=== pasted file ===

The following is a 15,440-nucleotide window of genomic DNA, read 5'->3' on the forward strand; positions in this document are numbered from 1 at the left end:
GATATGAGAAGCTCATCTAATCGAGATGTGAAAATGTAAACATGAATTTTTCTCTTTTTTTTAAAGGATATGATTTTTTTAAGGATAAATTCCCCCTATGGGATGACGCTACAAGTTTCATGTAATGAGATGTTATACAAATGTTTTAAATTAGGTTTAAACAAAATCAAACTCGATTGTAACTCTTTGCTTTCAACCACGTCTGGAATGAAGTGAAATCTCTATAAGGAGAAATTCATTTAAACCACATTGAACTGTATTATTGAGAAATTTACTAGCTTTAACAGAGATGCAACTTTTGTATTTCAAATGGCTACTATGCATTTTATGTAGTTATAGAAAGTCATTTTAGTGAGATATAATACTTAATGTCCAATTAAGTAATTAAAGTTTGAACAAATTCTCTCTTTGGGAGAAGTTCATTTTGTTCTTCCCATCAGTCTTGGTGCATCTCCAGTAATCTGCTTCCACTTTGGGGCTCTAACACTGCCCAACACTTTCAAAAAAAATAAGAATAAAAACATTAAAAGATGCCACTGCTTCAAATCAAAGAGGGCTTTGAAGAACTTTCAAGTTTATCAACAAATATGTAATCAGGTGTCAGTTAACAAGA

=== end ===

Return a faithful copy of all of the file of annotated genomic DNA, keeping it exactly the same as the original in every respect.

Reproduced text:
The following is a 15,440-nucleotide window of genomic DNA, read 5'->3' on the forward strand; positions in this document are numbered from 1 at the left end:
GATATGAGAAGCTCATCTAATCGAGATGTGAAAATGTAAACATGAATTTTTCTCTTTTTTTTAAAGGATATGATTTTTTTAAGGATAAATTCCCCCTATGGGATGACGCTACAAGTTTCATGTAATGAGATGTTATACAAATGTTTTAAATTAGGTTTAAACAAAATCAAACTCGATTGTAACTCTTTGCTTTCAACCACGTCTGGAATGAAGTGAAATCTCTATAAGGAGAAATTCATTTAAACCACATTGAACTGTATTATTGAGAAATTTACTAGCTTTAACAGAGATGCAACTTTTGTATTTCAAATGGCTACTATGCATTTTATGTAGTTATAGAAAGTCATTTTAGTGAGATATAATACTTAATGTCCAATTAAGTAATTAAAGTTTGAACAAATTCTCTCTTTGGGAGAAGTTCATTTTGTTCTTCCCATCAGTCTTGGTGCATCTCCAGTAATCTGCTTCCACTTTGGGGCTCTAACACTGCCCAACACTTTCAAAAAAAATAAGAATAAAAACATTAAAAGATGCCACTGCTTCAAATCAAAGAGGGCTTTGAAGAACTTTCAAGTTTATCAACAAATATGTAATCAGGTGTCAGTTAACAAGA